What if land grabbing was happening in Finland?

Finland, the land of the Santa Claus, sauna and startups is now a country also known for its vast land areas. Lately, the country has attracted dozens of investors who are willing to pay colossal sums for its land.

“Not only does Finland have plentiful beautiful women. It also has a conveniently small population living in a huge country. I mean there’s space everywhere. This is of course an incredible investment opportunity in a world where competition for farmland is getting more and more fierce”, says James Land Grabber Jr.

I am interviewing Land Grabber Jr in a small coffee shop in downtown Helsinki, the seashore capital of the northern country neighbouring Russia, Norway and Sweden.

Land Grabber Jr is part of a delegation visiting Finland for the purpose of buying land, an initiative hailed by the Finnish government during an economic downturn. The delegation consists mostly of business persons but also representatives of sovereign governments.

“There is no time to lose. In my country, Famerica, people are earning more and more and demand more meat products than our farmland can sustain”, Land Grabber Jr explains. “Therefore we are looking all over the world for land. In Finland us land investors have found our paradise. Huge areas of land combined with a small population that is relatively inexperienced in resistance movements.”

But what will the investors be growing here?

“In my country’s case we will start with faba bean. We’ll ship it back to Famerica and then produce feed for our livestock. In the second phase we’ll start producing biofuels because we want to lead the way in sustainability.”

The delegation has been criticized for lack of transparency and closed door policies.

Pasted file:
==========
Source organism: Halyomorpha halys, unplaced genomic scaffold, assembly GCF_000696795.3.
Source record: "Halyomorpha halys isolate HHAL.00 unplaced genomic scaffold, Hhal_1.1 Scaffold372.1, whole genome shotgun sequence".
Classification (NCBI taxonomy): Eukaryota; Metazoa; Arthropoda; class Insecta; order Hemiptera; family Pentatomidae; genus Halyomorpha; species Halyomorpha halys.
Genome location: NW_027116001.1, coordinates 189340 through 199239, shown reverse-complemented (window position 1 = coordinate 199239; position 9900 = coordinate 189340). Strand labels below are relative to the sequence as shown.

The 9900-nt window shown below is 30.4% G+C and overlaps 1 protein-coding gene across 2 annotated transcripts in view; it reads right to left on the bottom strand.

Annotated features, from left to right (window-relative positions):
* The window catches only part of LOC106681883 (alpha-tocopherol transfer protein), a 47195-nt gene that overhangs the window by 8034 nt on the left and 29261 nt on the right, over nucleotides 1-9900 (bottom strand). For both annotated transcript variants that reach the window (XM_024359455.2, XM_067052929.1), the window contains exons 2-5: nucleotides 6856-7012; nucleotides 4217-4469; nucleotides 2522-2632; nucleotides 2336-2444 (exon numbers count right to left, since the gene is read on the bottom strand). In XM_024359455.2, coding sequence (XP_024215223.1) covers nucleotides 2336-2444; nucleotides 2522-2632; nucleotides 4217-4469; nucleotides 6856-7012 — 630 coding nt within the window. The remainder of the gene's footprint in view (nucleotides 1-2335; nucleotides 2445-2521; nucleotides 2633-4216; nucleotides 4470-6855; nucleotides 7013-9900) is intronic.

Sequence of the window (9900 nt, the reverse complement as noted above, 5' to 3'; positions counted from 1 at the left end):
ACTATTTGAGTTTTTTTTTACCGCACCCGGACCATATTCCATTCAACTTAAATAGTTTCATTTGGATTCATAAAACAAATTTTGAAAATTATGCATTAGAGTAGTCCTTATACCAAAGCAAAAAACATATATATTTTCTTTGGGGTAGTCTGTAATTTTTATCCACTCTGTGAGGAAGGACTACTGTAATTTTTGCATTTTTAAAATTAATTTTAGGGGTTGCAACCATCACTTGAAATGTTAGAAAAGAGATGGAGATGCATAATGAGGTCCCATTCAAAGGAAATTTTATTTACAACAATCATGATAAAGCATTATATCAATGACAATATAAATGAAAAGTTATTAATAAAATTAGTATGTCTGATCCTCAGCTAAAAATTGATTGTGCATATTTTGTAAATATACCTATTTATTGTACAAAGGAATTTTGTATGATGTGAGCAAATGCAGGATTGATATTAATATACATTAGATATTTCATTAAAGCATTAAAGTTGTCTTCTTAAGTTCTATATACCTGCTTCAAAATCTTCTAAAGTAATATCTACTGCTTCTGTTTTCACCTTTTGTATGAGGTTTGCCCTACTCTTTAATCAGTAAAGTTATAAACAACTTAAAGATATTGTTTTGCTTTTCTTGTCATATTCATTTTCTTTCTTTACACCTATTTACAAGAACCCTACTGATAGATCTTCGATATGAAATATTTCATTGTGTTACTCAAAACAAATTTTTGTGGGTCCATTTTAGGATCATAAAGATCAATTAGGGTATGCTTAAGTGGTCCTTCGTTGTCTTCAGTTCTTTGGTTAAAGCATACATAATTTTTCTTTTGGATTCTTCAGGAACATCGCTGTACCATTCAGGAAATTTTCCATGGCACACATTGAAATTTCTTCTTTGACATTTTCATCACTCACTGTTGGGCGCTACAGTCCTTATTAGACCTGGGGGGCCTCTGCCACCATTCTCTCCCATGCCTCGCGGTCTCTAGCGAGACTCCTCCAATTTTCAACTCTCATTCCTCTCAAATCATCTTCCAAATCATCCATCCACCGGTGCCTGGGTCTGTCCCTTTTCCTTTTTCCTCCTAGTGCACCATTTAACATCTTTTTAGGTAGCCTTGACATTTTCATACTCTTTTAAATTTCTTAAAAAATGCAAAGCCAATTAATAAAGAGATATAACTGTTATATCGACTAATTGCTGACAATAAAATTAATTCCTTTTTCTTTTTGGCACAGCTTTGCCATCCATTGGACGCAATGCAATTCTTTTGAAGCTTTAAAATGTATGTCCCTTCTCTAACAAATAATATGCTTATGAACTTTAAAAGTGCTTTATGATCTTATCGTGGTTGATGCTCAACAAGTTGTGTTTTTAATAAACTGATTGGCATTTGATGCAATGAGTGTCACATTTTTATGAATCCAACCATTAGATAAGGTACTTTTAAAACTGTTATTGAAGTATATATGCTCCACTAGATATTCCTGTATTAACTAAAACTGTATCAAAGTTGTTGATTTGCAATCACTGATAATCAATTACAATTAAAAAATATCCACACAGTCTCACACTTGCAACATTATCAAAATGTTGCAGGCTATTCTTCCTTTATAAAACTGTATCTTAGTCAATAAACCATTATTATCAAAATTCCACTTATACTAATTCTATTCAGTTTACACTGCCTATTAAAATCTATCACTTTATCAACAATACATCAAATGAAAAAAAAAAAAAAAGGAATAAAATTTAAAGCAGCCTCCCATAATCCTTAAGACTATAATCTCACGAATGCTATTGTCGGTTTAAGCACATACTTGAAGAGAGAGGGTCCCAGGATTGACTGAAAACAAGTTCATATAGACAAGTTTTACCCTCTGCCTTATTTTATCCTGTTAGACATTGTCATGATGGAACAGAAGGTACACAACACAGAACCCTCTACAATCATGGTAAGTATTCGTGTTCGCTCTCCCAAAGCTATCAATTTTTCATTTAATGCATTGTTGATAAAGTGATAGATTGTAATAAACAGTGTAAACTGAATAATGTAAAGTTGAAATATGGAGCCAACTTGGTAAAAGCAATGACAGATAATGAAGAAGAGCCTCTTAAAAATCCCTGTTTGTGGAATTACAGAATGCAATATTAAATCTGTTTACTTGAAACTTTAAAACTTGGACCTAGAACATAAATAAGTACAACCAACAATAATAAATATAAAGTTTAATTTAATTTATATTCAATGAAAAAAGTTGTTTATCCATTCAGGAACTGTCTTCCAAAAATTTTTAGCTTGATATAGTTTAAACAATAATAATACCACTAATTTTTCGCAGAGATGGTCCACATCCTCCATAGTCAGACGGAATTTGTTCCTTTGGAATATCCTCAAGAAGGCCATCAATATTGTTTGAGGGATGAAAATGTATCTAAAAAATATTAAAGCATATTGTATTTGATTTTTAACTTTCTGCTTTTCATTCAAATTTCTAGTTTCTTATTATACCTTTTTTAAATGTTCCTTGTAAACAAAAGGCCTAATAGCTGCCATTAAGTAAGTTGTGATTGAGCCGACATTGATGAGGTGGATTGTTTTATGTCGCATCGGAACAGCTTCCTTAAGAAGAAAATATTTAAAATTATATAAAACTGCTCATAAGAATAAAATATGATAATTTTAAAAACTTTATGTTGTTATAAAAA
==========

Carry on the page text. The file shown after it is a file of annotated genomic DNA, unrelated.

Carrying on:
“Nonsense. Absolute nonsense. Whatever they say we are doing, that is not the truth. We are only buying land that is idle. It’s really a win win situation for everyone.”

Meanwhile a group of landowners are demonstrating outside a municipal office in the city of Joensuu in eastern Finland.

They claim their land has been bought under very questionable circumstances. Some of the demonstrators are also saying the land grabbers are destroying the Scandinavian culture of “everyman’s rights“, the freedom to roam.

The purchased land has in some cases been heavily fenced and is guarded 24/7. “It’s like a military camp”, one of the demonstrators told me on the phone, adding: “Is this really the future we want?”.

“I don’t understand the problem here”, says Land Grabber Jr. “If in some case landowners or farmers have had to leave their land, we have paid them a massive sum of money to make up for that damage.”

I ask Land Grabber Jr how much the investors have paid the landowners.

“If I remember correctly it was something like 5000 euros. But it’s really up to the Finnish government to negotiate this further. We are merely businessmen.”

Before I leave he tells me: “Buying land is like buying stocks. You gotta know what’s going to be hot in 20 or 50 years’ time. Land will be a limited resource. Buy it now and make millions a few decades later when people or governments need the land for farming food. It’s not like we are buying this land just to grow food or feed. This is of course also about making money. A really astonishing business opportunity.”

* * *

The text you just read is of course fiction.

But large scale land acquisitions or land grabs are real and happening in various parts of the world as we speak.

Here are some facts about land grabbing:

  • Land grabs refer to the purchase of a land area larger than 200 hectares by a foreigner or an ‘outsider’
  • The top land grabbers (investors?) in the world are USA, India and China.
  • The top target countries for buying land are Sudan, South Sudan and Ethiopia.
  • The acquired land is used for food production (28 %), biofuels (19 %), wood and fibre (11%), tourism (10%), land speculation (10%) and other purposes, such as mining, livestock, industry and carbon sequestration.
  • Deals are mainly made by private companies and governments.
  • Two thirds of all land acquisitions made during 2000-2010 happened in countries which have serious food security problems.
  • Nobody seems to know the real data and numbers behind land grabs, and sometimes these land acquisitions are done by governments themselves in their own country.
  • The controversy of land grabs revolved around ethical issues. Land is mainly bought from areas where people due to circumstances are not able to assert their rights. We start talking about land grabs when deals happen “without the free, prior and informed consent of communities” (Oxfam).

Would we react differently to land grabs if they happened in Finland? Or Sweden? Or USA?

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